Most people don’t have either the attention span or the legitimate interest.
They’ll feign interest, or give some obligatory interest, but it isn’t deep.
To some degree, it’s human nature to be quite interested in yourself. It’s the experience you are living firsthand. Your own life, through your eyes. So yes, your own feelings, experiences, thoughts, challenges, etc, will be incredibly interesting and important to you, of course.
But, it’s the great people who also have just as much interest in others too.
The friend who takes the time to listen to your audios in a timely fashion and respond to them, or, who writes you long, storied emails in return. The person who puts in the effort to send you a handwritten card, either on a celebratory occasion or on a sad one. The loved one who, when you need someone to talk with, they are there to listen with empathy and offer sparing insights when needed.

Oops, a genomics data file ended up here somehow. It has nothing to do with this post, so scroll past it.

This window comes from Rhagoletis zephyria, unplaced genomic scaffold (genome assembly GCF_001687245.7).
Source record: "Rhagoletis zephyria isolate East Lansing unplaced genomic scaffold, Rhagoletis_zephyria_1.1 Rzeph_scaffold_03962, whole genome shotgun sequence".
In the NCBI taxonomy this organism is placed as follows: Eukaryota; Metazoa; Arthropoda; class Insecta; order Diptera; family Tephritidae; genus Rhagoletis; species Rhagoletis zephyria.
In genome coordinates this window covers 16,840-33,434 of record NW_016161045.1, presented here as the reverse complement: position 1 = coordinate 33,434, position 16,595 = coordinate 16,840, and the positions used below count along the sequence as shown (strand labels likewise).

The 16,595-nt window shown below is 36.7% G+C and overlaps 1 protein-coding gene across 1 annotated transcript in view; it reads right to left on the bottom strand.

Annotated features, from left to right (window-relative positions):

But, there are a lot of people who hold grudges over things that maybe they need not, and for far too long. People who let anger, hurt, and rifts turn into wide chasms and gulfs, only to, later on, regret it.
Good, mature people recognize that, in all of us, there is both good and bad. We all have great traits, and we all have crappy ones. Areas in which we can stand to grow.
Yes, there will be some people whose crappy traits are deal-breakers for you. Whose weaknesses or character flaws are too much or make it too hard to have a good relationship with them. All fair enough.